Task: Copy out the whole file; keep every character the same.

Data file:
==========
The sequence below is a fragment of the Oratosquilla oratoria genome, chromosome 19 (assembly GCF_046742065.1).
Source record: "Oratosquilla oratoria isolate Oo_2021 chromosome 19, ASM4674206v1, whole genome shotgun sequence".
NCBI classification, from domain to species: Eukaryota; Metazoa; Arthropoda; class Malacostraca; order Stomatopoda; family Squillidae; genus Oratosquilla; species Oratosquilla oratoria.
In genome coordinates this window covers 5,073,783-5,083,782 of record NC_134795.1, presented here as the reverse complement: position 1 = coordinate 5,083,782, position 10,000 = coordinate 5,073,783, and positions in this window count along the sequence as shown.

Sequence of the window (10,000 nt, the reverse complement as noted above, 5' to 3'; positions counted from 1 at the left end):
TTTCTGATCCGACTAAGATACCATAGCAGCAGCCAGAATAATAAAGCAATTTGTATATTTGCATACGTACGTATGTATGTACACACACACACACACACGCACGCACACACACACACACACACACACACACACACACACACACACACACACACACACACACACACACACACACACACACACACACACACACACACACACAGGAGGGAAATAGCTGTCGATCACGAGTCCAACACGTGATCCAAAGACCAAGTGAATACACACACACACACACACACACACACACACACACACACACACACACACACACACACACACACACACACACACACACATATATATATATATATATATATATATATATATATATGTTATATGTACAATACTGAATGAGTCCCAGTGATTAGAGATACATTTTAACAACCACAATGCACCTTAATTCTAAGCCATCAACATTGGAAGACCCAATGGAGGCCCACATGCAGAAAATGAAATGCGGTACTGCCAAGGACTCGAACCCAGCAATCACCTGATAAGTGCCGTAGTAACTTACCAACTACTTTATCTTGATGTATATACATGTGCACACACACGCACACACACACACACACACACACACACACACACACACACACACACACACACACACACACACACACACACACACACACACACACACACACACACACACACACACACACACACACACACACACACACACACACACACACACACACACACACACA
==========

The sequence below is a fragment of the Oratosquilla oratoria genome, chromosome 19 (assembly GCF_046742065.1).
Source record: "Oratosquilla oratoria isolate Oo_2021 chromosome 19, ASM4674206v1, whole genome shotgun sequence".
NCBI classification, from domain to species: Eukaryota; Metazoa; Arthropoda; class Malacostraca; order Stomatopoda; family Squillidae; genus Oratosquilla; species Oratosquilla oratoria.
In genome coordinates this window covers 5,073,783-5,083,782 of record NC_134795.1, presented here as the reverse complement: position 1 = coordinate 5,083,782, position 10,000 = coordinate 5,073,783, and positions in this window count along the sequence as shown.

Sequence of the window (10,000 nt, the reverse complement as noted above, 5' to 3'; positions counted from 1 at the left end):
TTTCTGATCCGACTAAGATACCATAGCAGCAGCCAGAATAATAAAGCAATTTGTATATTTGCATACGTACGTATGTATGTACACACACACACACACACGCACGCACACACACACACACACACACACACACACACACACACACACACACACACACACACACACACACACACACACACACACACACACACACACACACACAGGAGGGAAATAGCTGTCGATCACGAGTCCAACACGTGATCCAAAGACCAAGTGAATACACACACACACACACACACACACACACACACACACACACACACACACACACACACACACACACACACACACACACATATATATATATATATATATATATATATATATATATGTTATATGTACAATACTGAATGAGTCCCAGTGATTAGAGATACATTTTAACAACCACAATGCACCTTAATTCTAAGCCATCAACATTGGAAGACCCAATGGAGGCCCACATGCAGAAAATGAAATGCGGTACTGCCAAGGACTCGAACCCAGCAATCACCTGATAAGTGCCGTAGTAACTTACCAACTACTTTATCTTGATGTATATACATGTGCACACACACGCACACACACACACACACACACACACACACACACACACACACACACACACACACACACACACACACACACACACACACACACACACACACACACACACACACACACACACACACACACACACACACACACACACACACACACACACACACACA